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May 29

The Intermountain West (Part II)

Posted by: Mark Solon        

A little while back, I wrote Part I, a tongue-in-cheek post on this region. People often ask me what I mean when I tell them that our firm’s investment focus is the area known as the “Intermountain West”. It was explained to me when I moved here 10 years ago that it is defined as the area from the Rockies on the east to the Cascades & the Sierra’s in the West.  All in all, a pretty remarkable piece of real estate. After spending the first 35 years of my life in New York, Chicago, San Francisco & Boston, it’s been tremendously gratifying to live and work in a part of the world where you can get lost in the great outdoors at the drop of a hat. Most of the places where we have portfolio companies allow you to get out of cell phone coverage in a hurry and I think that is completely overlooked when it comes to the productivity and culture of our company’s employees.

Look, I’m not here to bash Route 128 or 101. There’s a degree of intellectual capital and experience in those places that’s hard to replicate. However, there’s certainly something to be said for the quality of life that folks enjoy in our region and how that translates to the contributions they make at work. For instance, I spend a good deal of time trying to get to know the employees at our companies.  I’m not talking about lunch in the breakroom after a board meeting. I’ve skied, hiked, rafted, fly-fished, mountain & road biked and camped with folks that we’ve funded.  Over a decade of working and playing with the tech workers in our region, I’ve learned that employees here seem to love their jobs more than their peers in the bigger cities that I’ve lived. I’m not talking about “a little bit more” either. I’m talking about people who are happier, healthier and have better dispositions by a long shot. One of the areas where I see a real difference in this region is employee attrition. Folks don’t walk across the street to the next high tech company for a 10% raise. While it sounds glib, I believe people feel a greater sense of loyalty to their start-ups here.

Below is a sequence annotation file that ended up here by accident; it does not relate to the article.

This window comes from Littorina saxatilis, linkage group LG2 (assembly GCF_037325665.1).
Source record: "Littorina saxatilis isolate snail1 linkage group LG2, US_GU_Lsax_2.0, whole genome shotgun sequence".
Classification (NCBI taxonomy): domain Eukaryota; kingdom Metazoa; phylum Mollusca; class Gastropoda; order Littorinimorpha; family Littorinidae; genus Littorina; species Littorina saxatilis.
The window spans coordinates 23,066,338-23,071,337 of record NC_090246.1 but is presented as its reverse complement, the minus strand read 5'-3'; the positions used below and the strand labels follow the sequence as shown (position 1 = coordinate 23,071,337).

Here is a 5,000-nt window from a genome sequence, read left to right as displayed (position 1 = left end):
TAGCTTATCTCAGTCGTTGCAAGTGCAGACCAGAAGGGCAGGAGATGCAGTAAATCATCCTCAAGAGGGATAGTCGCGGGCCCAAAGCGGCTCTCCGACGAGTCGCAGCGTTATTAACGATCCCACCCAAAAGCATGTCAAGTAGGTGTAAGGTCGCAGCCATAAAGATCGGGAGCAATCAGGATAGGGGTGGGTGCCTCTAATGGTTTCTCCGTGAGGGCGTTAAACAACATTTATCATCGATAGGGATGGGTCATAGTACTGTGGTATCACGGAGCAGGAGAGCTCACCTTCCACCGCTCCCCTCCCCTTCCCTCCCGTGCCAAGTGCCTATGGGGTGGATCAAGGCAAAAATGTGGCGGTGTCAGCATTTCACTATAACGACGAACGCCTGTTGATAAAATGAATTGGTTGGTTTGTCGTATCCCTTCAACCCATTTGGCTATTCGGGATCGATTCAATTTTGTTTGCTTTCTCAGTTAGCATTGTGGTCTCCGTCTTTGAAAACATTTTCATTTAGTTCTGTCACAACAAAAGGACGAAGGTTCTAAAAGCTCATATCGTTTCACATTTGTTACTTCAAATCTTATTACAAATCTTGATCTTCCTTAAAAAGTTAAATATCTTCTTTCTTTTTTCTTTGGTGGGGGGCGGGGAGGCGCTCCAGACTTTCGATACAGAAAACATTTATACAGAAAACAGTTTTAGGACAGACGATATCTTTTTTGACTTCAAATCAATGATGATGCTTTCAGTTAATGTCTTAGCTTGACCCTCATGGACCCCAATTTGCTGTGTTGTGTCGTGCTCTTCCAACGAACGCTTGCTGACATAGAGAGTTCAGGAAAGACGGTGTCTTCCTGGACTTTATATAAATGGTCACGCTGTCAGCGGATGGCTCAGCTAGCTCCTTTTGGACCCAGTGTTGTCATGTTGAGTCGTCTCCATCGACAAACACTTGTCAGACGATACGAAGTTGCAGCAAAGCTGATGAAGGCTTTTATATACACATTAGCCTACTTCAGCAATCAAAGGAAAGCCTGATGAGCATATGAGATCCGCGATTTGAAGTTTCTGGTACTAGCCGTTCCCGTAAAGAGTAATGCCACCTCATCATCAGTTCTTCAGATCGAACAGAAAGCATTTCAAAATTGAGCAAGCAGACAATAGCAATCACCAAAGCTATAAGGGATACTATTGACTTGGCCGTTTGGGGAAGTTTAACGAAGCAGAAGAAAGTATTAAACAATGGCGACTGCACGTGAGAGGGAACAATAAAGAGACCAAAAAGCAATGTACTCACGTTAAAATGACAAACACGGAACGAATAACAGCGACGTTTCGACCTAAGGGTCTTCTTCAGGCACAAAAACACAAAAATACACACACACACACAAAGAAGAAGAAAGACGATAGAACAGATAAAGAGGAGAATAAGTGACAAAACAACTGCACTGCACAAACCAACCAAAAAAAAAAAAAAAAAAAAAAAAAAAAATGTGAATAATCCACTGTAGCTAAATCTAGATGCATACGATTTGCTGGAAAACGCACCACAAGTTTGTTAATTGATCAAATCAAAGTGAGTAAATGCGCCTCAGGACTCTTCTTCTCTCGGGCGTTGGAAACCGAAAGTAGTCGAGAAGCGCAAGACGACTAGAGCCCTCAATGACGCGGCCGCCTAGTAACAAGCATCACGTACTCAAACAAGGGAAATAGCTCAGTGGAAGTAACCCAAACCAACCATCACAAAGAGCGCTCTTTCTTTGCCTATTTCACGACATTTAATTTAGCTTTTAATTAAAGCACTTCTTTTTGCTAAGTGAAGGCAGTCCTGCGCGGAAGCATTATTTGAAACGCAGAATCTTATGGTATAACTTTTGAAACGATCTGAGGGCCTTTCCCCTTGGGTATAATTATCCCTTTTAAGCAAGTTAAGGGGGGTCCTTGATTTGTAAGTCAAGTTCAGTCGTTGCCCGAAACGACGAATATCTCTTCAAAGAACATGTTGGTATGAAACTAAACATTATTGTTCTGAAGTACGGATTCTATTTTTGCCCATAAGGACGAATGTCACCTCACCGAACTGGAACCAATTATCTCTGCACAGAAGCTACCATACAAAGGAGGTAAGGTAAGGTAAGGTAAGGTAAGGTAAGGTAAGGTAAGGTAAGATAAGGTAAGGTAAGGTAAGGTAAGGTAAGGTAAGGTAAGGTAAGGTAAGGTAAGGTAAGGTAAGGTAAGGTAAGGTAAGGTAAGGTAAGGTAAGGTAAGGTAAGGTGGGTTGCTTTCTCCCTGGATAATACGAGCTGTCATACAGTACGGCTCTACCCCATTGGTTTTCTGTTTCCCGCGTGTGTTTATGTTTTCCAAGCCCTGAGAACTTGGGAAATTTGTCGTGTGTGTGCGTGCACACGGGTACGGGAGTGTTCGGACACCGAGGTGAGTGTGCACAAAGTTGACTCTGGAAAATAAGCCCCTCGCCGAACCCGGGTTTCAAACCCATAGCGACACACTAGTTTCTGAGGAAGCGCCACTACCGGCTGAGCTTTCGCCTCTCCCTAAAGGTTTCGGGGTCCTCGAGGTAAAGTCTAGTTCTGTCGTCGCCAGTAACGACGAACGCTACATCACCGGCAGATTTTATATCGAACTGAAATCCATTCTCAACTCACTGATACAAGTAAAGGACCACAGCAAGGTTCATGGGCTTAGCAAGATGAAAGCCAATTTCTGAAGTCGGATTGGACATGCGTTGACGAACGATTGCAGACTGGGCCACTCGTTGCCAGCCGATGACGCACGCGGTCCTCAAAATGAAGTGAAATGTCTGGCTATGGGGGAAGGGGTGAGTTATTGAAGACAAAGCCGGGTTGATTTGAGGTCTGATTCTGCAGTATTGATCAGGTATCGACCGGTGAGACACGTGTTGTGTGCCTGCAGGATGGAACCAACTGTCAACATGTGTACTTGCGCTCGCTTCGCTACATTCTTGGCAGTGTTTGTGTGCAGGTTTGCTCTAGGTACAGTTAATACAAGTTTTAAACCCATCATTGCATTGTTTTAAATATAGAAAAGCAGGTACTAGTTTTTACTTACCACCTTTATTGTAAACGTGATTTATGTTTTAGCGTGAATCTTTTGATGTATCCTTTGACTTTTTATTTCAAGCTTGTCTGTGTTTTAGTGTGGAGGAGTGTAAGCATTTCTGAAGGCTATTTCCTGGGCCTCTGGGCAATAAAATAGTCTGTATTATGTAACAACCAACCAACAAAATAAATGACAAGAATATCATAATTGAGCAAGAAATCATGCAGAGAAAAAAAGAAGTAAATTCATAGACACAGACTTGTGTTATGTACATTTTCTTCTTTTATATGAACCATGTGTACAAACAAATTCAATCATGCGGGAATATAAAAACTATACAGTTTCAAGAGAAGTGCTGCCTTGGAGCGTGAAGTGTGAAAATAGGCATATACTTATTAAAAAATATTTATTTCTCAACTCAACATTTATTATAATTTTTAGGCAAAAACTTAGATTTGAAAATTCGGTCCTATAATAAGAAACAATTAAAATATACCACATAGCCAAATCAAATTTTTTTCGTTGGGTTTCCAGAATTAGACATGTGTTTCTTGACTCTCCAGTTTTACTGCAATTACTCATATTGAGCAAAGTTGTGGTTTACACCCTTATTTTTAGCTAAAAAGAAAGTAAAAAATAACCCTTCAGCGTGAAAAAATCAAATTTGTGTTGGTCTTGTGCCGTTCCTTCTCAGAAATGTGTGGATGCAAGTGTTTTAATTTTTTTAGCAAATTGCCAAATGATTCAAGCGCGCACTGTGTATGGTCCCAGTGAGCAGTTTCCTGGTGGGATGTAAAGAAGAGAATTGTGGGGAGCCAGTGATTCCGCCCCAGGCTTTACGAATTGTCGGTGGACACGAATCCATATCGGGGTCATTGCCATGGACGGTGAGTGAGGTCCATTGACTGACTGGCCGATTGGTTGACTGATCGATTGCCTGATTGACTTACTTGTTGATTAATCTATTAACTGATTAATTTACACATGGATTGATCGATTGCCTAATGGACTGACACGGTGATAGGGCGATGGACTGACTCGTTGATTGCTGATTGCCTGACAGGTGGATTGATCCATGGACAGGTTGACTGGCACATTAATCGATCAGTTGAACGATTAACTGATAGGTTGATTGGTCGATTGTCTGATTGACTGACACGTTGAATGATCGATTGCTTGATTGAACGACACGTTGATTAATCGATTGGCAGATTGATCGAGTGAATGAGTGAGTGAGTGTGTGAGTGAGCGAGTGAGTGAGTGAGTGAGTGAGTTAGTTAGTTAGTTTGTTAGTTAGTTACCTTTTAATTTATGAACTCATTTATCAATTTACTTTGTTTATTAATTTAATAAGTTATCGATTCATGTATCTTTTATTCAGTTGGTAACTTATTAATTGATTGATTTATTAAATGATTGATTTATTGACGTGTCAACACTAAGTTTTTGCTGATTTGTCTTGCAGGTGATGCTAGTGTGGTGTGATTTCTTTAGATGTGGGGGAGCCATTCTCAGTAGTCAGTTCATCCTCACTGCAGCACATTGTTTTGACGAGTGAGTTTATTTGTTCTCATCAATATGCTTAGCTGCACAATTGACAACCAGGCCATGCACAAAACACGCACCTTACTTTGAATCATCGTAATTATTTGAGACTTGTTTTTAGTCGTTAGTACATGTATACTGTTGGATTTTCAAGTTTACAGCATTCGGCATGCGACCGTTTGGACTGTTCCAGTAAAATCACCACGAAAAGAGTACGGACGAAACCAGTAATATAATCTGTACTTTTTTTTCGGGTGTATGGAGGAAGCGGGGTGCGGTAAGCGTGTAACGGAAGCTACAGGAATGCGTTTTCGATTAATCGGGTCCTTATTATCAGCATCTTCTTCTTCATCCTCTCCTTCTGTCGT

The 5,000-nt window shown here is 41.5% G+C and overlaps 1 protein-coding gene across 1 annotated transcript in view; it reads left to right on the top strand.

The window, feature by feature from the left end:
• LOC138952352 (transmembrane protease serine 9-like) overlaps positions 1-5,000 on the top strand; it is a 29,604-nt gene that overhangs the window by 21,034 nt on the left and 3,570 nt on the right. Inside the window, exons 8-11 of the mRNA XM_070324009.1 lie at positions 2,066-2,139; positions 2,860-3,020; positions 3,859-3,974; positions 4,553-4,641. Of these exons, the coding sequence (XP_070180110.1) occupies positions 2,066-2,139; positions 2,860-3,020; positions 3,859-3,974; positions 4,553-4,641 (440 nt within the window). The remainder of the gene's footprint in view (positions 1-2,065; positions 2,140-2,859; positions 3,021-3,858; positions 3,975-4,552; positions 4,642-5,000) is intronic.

Camping with Balihoo CEO Pete Gombert

Camping with Balihoo CEO Pete Gombert

Why? My theory is that people who live in this region do a better job of recharging their batteries than most other places and that translates into employees who bring a better attitude to work each day. For starters, the average commute of most of the employees in our portfolio companies is 5-15 minutes and many ride their bikes to work. The time not spent behind the windshield in traffic (battery draining) is often spent outdoors (battery charging). Taking this one step further, I’ve found that the overwhelming majority of these folks don’t just “get outside” a little more. It’s in their DNA. They live to hit the mountains and rivers and trails. Out here, cars aren’t status symbols, gear is. If you look at most garages around here, the car goes outside because there’s no room for it with all stuff. Bikes (mountain, road & cruisers), skis (alpine, nordic & now skate skis), kayaks, boats, fishing & camping gear, etc. At the end of the day, I think all of this makes a significant contribution to a start-up’s culture and energy.


15 Responses to “The Intermountain West (Part II)”

  1. avatar Phil says:

    Great post, Mark! I used to think my dream job would be to be in the Air Force and get paid to fly jets, but for me, that doesn't hold a candle to living in Idaho and working with exciting entrepreneurs and great partners!

  2. avatar Jess Flynn says: